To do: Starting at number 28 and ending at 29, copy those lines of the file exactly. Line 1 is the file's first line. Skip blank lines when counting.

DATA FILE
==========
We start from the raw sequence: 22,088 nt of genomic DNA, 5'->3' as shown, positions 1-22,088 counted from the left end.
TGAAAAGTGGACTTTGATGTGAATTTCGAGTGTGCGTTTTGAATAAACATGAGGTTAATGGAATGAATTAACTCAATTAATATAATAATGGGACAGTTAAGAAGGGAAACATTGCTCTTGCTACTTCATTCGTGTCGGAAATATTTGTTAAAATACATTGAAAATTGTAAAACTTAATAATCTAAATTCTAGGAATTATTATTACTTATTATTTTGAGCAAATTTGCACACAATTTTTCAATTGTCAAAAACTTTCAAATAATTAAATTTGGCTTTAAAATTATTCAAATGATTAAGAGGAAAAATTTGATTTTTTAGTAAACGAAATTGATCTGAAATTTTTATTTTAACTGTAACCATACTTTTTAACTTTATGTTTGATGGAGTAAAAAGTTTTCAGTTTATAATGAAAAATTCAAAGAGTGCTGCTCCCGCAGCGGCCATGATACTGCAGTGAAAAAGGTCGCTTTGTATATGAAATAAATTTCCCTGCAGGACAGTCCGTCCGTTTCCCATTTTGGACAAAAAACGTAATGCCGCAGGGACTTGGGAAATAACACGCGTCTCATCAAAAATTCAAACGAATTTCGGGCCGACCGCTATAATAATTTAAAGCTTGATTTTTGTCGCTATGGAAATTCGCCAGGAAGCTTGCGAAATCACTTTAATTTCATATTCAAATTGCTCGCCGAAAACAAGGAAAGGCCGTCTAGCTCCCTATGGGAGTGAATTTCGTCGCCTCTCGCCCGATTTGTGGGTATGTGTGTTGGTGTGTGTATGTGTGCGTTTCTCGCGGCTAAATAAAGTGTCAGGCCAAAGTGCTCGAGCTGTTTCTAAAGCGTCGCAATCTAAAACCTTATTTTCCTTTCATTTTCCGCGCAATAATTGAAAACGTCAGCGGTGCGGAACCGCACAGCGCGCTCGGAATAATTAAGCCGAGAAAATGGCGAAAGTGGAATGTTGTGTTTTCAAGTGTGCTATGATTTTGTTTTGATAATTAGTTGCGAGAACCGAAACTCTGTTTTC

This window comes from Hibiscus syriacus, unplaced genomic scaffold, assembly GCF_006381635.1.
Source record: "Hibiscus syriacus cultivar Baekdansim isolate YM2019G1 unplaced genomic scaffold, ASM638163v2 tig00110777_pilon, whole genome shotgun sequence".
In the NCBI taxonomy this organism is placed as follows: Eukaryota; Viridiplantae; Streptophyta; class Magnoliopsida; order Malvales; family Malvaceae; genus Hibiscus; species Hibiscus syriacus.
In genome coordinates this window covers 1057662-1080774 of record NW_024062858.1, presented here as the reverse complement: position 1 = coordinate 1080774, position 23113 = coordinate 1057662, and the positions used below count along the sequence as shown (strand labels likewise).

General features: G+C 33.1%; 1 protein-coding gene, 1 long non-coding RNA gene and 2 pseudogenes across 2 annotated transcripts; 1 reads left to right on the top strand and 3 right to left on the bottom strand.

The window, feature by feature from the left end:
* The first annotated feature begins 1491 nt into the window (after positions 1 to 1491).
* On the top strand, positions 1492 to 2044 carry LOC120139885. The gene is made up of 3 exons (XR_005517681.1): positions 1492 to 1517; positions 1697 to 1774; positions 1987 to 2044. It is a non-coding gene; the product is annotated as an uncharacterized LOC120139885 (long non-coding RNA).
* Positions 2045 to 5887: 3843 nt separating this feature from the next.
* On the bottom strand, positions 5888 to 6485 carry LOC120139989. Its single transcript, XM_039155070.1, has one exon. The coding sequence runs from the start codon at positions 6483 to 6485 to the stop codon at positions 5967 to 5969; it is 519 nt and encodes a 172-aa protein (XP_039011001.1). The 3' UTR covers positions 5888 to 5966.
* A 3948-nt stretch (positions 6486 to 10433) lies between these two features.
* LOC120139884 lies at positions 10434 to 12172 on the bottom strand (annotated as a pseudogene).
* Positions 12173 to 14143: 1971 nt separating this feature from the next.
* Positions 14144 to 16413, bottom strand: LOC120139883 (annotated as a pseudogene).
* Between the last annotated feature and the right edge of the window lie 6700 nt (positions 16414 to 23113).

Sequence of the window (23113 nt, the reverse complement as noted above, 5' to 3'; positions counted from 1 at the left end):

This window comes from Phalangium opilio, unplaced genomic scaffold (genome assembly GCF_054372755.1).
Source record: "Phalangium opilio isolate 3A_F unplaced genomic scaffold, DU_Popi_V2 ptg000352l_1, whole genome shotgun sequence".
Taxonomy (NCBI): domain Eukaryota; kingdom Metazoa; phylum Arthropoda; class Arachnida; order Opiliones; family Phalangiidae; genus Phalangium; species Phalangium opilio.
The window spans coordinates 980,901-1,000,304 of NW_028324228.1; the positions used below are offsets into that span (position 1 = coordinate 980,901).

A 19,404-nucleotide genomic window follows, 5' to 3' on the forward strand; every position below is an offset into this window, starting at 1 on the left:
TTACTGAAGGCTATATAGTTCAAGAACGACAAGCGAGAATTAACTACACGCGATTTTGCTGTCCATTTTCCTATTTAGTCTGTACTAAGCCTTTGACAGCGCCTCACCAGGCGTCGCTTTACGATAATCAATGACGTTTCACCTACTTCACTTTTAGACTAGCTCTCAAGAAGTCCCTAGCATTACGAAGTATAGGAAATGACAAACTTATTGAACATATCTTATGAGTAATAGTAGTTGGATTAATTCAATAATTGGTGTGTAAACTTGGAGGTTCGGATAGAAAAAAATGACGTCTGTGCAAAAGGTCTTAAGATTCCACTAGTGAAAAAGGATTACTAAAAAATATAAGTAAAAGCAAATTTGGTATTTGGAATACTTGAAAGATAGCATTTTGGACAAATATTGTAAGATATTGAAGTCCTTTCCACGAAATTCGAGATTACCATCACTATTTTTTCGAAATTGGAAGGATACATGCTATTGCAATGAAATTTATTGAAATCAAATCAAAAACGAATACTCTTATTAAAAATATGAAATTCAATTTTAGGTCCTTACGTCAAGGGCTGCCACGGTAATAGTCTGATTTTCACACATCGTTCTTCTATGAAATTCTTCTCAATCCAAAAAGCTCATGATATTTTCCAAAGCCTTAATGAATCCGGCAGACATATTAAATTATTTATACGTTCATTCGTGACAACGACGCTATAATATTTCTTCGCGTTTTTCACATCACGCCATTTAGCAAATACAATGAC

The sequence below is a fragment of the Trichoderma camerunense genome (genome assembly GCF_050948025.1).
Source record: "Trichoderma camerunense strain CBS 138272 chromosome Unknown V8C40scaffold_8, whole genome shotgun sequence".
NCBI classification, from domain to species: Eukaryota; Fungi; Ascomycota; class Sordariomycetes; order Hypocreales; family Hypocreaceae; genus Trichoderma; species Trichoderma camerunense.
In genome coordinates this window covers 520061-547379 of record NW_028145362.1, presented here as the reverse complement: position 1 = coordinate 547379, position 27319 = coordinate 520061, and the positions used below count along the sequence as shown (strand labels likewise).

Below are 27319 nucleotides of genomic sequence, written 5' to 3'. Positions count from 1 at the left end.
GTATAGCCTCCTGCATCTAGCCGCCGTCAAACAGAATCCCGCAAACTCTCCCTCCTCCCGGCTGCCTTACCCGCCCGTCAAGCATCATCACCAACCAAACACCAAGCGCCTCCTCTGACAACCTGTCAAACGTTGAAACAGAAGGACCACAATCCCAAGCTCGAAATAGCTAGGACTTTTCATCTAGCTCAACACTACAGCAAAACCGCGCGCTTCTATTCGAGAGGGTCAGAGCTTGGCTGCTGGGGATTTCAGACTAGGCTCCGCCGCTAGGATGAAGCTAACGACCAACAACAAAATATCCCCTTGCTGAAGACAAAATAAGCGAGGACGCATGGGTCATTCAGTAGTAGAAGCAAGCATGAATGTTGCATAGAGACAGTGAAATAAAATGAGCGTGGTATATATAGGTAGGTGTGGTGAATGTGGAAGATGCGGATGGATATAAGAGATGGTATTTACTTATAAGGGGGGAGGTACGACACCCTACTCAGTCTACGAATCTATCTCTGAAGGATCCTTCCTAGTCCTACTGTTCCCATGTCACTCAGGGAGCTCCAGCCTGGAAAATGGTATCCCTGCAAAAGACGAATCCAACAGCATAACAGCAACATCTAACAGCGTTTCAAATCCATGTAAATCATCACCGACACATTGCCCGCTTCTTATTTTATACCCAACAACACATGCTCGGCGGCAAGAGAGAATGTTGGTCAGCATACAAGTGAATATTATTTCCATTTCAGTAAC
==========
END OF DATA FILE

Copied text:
In genome coordinates this window covers 520061-547379 of record NW_028145362.1, presented here as the reverse complement: position 1 = coordinate 547379, position 27319 = coordinate 520061, and the positions used below count along the sequence as shown (strand labels likewise).

Below are 27319 nucleotides of genomic sequence, written 5' to 3'. Positions count from 1 at the left end.